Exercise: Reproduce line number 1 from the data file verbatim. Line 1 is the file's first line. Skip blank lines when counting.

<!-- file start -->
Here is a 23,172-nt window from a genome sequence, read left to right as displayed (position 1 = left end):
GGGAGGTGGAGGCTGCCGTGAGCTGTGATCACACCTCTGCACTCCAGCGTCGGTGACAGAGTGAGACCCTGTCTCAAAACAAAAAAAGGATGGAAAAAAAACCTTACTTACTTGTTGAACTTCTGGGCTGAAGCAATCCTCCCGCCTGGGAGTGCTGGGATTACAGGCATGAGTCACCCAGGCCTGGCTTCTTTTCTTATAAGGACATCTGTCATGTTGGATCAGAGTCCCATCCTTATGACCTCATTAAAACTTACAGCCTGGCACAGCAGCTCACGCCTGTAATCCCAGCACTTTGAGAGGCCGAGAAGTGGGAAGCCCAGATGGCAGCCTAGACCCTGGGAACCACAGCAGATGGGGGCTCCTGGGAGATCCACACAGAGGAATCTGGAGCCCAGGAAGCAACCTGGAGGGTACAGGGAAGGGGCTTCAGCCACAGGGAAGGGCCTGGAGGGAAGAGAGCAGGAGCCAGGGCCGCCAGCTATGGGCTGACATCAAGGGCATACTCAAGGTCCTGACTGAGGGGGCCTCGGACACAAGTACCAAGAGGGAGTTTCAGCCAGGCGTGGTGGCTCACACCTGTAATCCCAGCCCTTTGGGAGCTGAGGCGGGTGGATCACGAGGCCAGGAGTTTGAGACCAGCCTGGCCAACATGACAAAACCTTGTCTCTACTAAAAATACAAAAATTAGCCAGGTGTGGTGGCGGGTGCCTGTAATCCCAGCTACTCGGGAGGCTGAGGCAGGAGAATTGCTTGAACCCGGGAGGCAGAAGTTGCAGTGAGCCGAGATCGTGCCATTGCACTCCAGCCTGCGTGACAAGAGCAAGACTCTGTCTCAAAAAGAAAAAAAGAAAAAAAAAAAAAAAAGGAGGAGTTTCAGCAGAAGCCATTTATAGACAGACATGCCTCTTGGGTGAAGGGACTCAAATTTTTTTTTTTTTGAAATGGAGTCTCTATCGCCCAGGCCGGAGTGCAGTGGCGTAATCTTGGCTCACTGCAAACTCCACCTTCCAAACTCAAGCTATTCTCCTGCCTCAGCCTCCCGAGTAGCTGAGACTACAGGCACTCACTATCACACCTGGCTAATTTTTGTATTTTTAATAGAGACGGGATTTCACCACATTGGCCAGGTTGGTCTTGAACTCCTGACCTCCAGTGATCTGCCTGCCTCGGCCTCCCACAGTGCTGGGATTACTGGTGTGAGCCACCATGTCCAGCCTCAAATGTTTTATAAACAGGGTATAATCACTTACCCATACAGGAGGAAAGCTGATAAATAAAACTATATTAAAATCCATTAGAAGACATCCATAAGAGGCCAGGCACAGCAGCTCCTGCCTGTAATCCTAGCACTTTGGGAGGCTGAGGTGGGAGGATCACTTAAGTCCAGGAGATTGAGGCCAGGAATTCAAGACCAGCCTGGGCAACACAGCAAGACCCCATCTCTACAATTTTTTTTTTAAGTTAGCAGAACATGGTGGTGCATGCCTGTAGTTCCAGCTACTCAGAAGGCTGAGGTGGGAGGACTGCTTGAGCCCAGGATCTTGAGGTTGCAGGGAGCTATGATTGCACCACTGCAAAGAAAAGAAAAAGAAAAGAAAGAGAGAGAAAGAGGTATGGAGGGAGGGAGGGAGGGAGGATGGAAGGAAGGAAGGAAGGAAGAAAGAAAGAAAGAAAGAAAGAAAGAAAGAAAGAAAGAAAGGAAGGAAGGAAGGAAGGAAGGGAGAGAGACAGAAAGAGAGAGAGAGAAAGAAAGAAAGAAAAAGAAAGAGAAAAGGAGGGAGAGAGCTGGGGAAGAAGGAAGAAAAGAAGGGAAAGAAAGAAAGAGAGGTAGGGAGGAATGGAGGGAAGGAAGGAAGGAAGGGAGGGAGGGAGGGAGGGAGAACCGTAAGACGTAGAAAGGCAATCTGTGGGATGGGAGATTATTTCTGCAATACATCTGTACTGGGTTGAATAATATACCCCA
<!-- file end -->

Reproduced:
Here is a 23,172-nt window from a genome sequence, read left to right as displayed (position 1 = left end):